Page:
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to legally get contraceptives
Sharon Kavhu, The Sunday Mail
September 23, 2013
View this article
on The Sunday Mail website
of Health and Child Care is pushing for the introduction of a legal
framework to support the distribution of contraceptives to “adolescents”
aged between 10 and 24 under an ongoing initiative that officials
say is designed to curtail teenage pregnancies.
Among the contraceptives are birth control pills, implants, injectables
centres countrywide are already dispensing contraceptives to adolescents
through the Zimbabwe National Family Planning Council (ZNFPC). However,
a legal framework is required to align laws concerning sexual relations
involving minors with the policy.
In an interview
last week, the director of family health in the Ministry of Health
and Child Care, Dr Bernard Madzima, said authorities took the decision
following a sharp increase in teenage pregnancies and a high maternal
Dr Madzima said
those who visit designated dispensaries are first counselled before
the contraceptives are issued. The World Health Organisation defines
adolescents as those between the ages of 10 and 24.
framework for the National Adolescence Sexual and Reproductive Health
Strategy (ASRH) for 2010 to 2015 allows adolescents to access contraceptives
although the country’s legislation sues any individual who
indulges in sexual activities with a girl under the age of 16.
from the Zimbabwe Demographic and Health Survey (ZDHS) and Ministry
of Health and Child Welfare parastatals show that the number of
teenage pregnancies is high and continues to increase.
concerned as a ministry. So, therefore, we want to strengthen the
Dr Madzima said many sexually active adolescents hardly visit youth
centres, fearing legal and policy contradictions and would only
freely access contraceptives once the legal framework is in place.
He said the ministry could not ignore the existence of sexually
active youngsters given the numerous teenage pregnancies.
adolescents are being sexually active. Some have actually gone on
to become parents,” he said.
the policy, ZNFPC technical services director Dr Edmore Munongo
said the council has set up 91 centres to offer “youth-friendly
services”, which also enable adolescents to access the contraceptives.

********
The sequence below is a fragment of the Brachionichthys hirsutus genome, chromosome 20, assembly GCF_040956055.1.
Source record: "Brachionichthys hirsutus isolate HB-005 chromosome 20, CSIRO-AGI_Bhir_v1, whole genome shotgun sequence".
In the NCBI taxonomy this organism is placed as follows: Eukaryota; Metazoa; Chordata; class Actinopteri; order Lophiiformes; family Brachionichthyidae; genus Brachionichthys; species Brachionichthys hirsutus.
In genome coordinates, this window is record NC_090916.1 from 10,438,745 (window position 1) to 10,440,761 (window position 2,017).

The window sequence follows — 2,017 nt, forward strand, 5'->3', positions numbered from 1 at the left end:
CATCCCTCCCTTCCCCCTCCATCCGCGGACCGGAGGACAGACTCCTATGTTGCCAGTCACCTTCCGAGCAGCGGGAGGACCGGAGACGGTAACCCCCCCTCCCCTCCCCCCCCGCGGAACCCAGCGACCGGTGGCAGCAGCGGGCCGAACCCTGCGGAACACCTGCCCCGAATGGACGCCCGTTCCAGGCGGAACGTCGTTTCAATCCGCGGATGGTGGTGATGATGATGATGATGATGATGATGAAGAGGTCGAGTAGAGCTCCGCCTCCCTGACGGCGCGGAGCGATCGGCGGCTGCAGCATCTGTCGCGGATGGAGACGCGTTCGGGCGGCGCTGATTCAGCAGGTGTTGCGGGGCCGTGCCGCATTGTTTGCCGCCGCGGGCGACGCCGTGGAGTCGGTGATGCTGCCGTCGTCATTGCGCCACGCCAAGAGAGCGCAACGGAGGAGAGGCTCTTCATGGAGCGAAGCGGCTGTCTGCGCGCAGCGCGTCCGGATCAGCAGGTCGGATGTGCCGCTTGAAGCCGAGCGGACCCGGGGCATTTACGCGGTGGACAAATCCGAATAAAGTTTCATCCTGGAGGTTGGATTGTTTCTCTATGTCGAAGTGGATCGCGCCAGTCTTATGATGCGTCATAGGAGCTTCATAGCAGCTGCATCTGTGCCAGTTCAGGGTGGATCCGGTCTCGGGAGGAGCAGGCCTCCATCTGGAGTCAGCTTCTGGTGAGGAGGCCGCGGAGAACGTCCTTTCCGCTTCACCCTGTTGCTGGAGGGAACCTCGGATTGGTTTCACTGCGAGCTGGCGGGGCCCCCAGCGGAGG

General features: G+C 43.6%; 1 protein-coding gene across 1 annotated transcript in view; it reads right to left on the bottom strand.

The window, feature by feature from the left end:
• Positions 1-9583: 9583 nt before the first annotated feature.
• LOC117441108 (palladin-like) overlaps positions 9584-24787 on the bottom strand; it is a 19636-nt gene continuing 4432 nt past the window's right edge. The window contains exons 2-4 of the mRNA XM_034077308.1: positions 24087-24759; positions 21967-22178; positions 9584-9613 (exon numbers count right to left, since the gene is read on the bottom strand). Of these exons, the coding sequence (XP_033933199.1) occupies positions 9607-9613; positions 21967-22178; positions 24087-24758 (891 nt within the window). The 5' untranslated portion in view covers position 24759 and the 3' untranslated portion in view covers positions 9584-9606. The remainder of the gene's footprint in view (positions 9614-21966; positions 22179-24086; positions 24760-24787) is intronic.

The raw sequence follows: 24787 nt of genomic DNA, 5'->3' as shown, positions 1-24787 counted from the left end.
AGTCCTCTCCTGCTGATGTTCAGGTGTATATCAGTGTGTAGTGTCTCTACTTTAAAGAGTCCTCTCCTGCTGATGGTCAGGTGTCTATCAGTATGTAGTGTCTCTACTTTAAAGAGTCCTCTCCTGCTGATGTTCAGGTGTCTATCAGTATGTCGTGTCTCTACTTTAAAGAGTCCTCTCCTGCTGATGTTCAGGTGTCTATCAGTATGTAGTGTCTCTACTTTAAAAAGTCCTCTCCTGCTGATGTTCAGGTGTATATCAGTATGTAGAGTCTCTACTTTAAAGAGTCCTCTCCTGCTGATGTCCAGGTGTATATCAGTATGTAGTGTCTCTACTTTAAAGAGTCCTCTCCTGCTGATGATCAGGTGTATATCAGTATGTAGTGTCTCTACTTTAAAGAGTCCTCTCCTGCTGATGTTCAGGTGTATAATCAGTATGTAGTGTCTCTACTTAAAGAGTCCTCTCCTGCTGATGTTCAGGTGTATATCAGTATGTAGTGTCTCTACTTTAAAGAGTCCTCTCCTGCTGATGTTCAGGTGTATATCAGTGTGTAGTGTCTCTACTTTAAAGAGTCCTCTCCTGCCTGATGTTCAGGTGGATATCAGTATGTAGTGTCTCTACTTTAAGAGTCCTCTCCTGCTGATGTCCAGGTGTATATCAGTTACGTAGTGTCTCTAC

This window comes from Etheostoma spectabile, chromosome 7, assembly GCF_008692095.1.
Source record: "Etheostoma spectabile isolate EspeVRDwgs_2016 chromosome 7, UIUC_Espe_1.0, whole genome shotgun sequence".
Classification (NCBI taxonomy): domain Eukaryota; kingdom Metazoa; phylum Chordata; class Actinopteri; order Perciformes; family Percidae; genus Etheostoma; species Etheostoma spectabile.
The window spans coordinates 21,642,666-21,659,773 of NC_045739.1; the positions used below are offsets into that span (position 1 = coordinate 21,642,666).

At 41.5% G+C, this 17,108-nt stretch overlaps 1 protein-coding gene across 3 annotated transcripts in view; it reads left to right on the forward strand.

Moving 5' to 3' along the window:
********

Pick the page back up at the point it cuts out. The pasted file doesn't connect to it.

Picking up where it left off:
Of these centres,
65 are located at hospitals while the remainder comprises stand-alone
sites. They provide counselling, HIV and Aids testing and also treat
sexually transmitted infections.
Dr Munongo said
boys constituted 60 percent of visitors to the centres.
bid to implement the Ministry of Health and Child Care ASRH framework,
which advocates adolescent access to contraceptives, we have so
far managed to put up 26 youth centres and 65 youth corner centres
youth corner centres are established at Government hospitals while
the youth centres are built outside the hospitals, usually in remote
of the adolescents showing interest in the youth centres are boys
as they constitute at least 60 percent of our clients.
are the most vulnerable. This is mainly due to culture and social
expectations. This is a challenge for us to strengthen our programme.
So, there is need to convince parents first through the enactment
of a law. Most of them (females) prefer the pill method. However,
we encourage them to take double contraceptives where they use both
condoms and other contraceptive methods.”
the United Nations Population Fund, adolescent girls aged between
15 and 19 constitute a quarter of the 960 Zimbabwean females who
die as a result of pregnancy-related complications annually.
Demographic and Health Survey shows teenage pregnancies have increased
from 21 percent between 2005 and 2006 to 24 percent between 2010
and 2011. The Ministry of Health and Child Care subsequently launched
the ASRH (2010-2015) programme to reduce teenage pregnancy and sexually
transmitted infections through increased ASRH knowledge and access
health and HIV and Aids consultant Dr Caroline Maposhere said every
parent would not want his or her child to indulge in sex before
marriage. She said it was, however, a fact that some young people
were sexually active.
parent, I would not want my child to be sexually active before marriage,
but, in reality, there are single adolescents who are having sex
and such individuals need to have more knowledge on sexual reproductive
health,” said Dr Maposhere.
essential for these adolescents to access counselling and contraceptives.
“For instance, currently, teenagers above 16 years can access
contraceptives on their own while those below 16 should access with
adolescents need to take responsible decisions after being equipped
with enough information on the repercussions of their activities.”
Council communications officer Mr Innocent Katsande said the council
was keen to participate in decisions that the ministry makes as
long as they were protecting youths and their health.
council and on behalf of the Junior Parliament, we are pushing for
abstinence among adolescents because it is the safest method of
combating teenage pregnancy and STIs. We also encourage our stakeholders
to put value on the educational system so that adolescents may grow
with cultural values which dissuade them from being sexually active
before marriage,” said Mr Katsande.
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